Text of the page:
Why Replication Matters

Landmark study suggests that most psychology studies don't yield reproducible results. What does it mean for the discipline, and science as a whole?

August 28, 2015

Science is a process, not a product -- often a long one. And key to the process of organizing and creating knowledge is replication, or reproducing even the most credible-seeming results to help confirm their validity or to expose flaws in the work. Too often, however, for a variety of reasons and competing interests -- why test someone else’s results when journals favor original research, for example? -- replication becomes the missing step in the scientific process. That leaves the door open to research misconduct or fraud or, worse and much more common, promising data gone untested.

While the replication problem is widely acknowledged, it is largely unexplored. So a new landmark study suggesting that the results of the vast majority of major recent psychology studies can’t be replicated stands out, and poses important questions that stretch beyond psychology to the other sciences: What do poor reproducibility rates mean, and how can scientists and publishers help put a bigger premium on replication?

“Credibility of the claim depends in part on the repeatability of its supporting evidence,” said Brian Nosek, a professor of psychology at the University of Virginia who led the study and is executive director of the Center for Open Science. Despite that, he said, “little is known about the reproducibility of research in general, and there's been growing concern that reproducibility may be lower than expected or desired.”

Hence, “Estimating the reproducibility of psychological science,” in today’s Science. The four-year study involving 270 co-authors replicated 100 social and cognitive studies published in three top psychology journals in 2008. Nosek said he was expecting about a 50 percent reproducibility rate, but the actual results were much lower: while 97 percent of the original studies produced significant results (a p-value of 0.05 or less) for whatever theory was being tested, just 36 percent of replications did. The effect sizes or magnitudes of the original studies were about half in Nosek’s project, too.

Nosek said there were three possible reasons for his results: that the original effect could have been false positive, that the replication was a false negative, or that both the original and replication results are accurate but that each experiment’s methodology differed in significant ways.

Correlational tests suggest that replication success was better predicted by the strength of the original evidence, however, than by characteristics of the original and replication teams. Plus, Nosek’s team tried to minimize error by obtaining all original materials from the study authors, getting feedback from them about the replication designs and making all protocols and data public.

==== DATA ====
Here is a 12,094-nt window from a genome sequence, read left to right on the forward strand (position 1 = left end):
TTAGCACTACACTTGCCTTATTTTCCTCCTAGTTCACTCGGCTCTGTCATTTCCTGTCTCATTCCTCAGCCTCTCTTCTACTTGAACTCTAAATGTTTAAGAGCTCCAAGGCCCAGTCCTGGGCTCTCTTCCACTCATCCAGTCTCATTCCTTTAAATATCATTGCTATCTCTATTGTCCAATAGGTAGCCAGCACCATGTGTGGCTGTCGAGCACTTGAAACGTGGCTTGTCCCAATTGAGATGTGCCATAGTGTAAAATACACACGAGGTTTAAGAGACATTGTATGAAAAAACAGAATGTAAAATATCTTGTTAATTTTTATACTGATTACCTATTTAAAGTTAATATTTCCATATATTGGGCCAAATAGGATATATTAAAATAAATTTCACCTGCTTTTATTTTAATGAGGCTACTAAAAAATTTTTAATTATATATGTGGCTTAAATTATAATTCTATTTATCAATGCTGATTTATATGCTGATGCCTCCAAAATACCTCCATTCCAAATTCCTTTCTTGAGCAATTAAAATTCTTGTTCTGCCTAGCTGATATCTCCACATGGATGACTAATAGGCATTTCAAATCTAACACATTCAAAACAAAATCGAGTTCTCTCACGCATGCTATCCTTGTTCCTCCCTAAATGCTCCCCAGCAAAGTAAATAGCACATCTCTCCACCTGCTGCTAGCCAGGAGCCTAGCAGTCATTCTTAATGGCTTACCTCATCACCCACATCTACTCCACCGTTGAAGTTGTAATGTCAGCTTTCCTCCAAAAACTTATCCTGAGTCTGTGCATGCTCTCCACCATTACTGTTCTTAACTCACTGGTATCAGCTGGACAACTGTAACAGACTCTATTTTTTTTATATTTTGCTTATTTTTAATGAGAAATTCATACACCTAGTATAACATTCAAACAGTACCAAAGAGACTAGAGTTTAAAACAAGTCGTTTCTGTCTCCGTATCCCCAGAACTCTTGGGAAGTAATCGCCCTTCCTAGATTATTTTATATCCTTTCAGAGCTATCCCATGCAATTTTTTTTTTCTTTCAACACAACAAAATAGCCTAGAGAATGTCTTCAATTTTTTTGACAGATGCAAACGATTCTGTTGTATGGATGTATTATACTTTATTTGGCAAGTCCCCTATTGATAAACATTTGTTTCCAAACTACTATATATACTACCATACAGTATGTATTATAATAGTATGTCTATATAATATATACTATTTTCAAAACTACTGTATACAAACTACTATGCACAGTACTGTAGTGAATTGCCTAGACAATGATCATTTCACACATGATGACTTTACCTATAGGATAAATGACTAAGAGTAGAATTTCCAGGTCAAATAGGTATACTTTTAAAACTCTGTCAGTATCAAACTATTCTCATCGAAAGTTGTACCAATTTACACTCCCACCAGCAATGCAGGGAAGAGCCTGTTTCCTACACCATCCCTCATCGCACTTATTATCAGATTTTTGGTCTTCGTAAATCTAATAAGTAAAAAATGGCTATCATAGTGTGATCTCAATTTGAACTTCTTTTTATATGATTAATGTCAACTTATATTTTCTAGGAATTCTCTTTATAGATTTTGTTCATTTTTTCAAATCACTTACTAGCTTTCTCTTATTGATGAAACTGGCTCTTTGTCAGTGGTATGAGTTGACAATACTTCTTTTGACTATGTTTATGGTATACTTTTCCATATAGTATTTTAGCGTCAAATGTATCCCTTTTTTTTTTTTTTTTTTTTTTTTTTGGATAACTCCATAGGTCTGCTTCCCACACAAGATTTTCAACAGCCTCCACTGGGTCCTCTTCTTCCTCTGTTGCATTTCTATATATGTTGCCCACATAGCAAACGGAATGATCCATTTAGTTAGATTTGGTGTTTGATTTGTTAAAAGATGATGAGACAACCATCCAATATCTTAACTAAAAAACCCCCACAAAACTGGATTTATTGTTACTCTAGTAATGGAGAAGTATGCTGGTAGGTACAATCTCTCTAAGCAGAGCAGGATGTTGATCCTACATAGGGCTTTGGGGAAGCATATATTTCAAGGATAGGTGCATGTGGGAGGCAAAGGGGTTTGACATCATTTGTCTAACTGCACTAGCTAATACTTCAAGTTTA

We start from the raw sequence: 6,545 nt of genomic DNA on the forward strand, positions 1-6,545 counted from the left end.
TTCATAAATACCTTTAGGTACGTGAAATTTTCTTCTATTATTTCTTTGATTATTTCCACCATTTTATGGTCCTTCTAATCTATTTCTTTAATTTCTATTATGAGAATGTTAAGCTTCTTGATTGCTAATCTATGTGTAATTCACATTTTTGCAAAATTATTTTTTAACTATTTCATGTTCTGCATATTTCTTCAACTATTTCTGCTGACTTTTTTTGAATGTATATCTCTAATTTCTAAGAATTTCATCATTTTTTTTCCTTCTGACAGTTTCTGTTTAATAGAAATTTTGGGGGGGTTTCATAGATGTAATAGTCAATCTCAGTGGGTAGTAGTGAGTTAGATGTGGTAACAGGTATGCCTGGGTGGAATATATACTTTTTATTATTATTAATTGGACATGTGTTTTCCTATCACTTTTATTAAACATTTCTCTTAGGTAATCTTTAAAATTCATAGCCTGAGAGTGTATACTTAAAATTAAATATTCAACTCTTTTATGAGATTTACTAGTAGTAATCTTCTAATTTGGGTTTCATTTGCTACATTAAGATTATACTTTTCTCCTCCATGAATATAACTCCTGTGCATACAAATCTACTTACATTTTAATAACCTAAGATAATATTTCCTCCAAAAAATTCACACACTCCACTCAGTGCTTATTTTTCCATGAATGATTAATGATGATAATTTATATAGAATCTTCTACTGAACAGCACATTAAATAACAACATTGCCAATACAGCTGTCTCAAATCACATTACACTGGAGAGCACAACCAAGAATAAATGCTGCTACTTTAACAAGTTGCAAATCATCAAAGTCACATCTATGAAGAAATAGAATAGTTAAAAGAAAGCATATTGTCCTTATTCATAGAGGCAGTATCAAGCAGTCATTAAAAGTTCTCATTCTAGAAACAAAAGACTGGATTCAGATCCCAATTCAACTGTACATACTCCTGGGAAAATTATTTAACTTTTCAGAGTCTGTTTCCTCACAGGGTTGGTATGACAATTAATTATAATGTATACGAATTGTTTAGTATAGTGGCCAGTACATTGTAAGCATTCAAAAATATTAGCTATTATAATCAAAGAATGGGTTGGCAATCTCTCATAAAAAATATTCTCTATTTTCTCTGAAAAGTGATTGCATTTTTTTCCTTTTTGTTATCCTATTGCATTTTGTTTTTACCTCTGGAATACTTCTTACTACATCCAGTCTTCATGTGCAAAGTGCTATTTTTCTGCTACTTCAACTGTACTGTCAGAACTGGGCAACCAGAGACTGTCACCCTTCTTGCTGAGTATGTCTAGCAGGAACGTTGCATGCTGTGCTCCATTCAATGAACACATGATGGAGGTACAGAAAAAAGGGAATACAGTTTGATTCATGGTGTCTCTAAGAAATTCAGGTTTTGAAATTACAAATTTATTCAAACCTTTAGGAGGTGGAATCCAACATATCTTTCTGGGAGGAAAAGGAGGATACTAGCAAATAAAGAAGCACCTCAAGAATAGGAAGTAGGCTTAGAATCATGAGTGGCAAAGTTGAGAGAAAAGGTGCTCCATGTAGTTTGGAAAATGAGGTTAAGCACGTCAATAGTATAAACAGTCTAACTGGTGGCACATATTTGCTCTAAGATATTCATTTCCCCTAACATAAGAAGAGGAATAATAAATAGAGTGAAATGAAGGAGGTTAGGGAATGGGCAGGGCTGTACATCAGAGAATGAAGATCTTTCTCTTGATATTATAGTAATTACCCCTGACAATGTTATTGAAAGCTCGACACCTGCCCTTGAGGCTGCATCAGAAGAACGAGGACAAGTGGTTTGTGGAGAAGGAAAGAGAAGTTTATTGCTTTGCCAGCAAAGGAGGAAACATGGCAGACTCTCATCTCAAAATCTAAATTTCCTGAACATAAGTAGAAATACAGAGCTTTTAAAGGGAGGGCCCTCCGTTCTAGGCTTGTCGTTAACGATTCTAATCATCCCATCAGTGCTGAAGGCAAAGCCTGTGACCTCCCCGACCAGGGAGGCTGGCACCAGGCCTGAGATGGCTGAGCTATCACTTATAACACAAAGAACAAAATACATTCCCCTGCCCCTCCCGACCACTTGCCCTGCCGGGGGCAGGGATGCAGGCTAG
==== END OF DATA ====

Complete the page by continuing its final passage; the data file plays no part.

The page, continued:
Different results also may have been observed because the phenomenon being studied isn’t yet well enough understood to anticipate sampling differences.

E. J. Masicampo, an assistant professor of psychology at Wake Forest University, both replicated a study and had his own study replicated. Masicampo successfully reproduced results of a paper suggesting that people prioritize instrumental or useful emotions when confronted with a particular task, as opposed to prioritizing pleasant emotions all the time. The set-up tested whether people preferred listening to angry music or recalling angry memories in anticipation of playing a violent video game, for example.

His original study of how people make effortful decisions, however, was not successfully replicated. Masicampo found in his own 2008 study of Florida State University undergraduates (while he was a graduate student there) that a sugary beverage provided a boost of energy that helped those who were previously mentally fatigued to avoid taking unhelpful mental shortcuts in deciding between hypothetical apartments that traded off on space and distance. But for reasons that aren’t entirely clear, the methodology didn’t “translate” at the replication site, the University of Virginia, he said.

“We were trying to be really faithful to the original study in using the original materials, but it became immediately clear upon looking at the results that this simply wasn't an effortful decision for participants,” Masicampo said. “So it really highlighted the issue of how exact these replications should be and how much things change going from one place to another.”

Of course, sometimes irreproducibility comes from possible research fraud. One of the more notorious cases in recent memory is that of a Diederik Stapel, the former head of the social psychology department at Tilburg University in the Netherlands, who was accused of making up science he wanted the world to believe -- for example, that litter and trash in a public area made people more likely to think racist thoughts. Marc Hauser, an evolutionary psychologist at Harvard University, left academe in 2011 amid charges of scientific misconduct. And Daryl Bem, a professor emeritus at Cornell University, blew the roof off social psychology in 2010 when he claimed that humans had some psychic powers -- something colleagues immediately denounced as untestable. (In the midst of all this, Daniel Kahneman, a Nobel Prize-winning psychologist at Princeton University, wrote an email to his colleagues studying social priming, warning of the looming “train wreck” that could only be avoided by more replication.)

Nosek acknowledged various controversies in the field but said the replication project was motivated more by genuine curiosity than anything else.

“We don't know the reproducibility of our work, so let's start to investigate,” he said. “Let's do a project to get some information and then use that to help stimulate improvements in the field.”

Nosek said there are many contributing factors to the reproducibility problem, but a major one is “incentives.”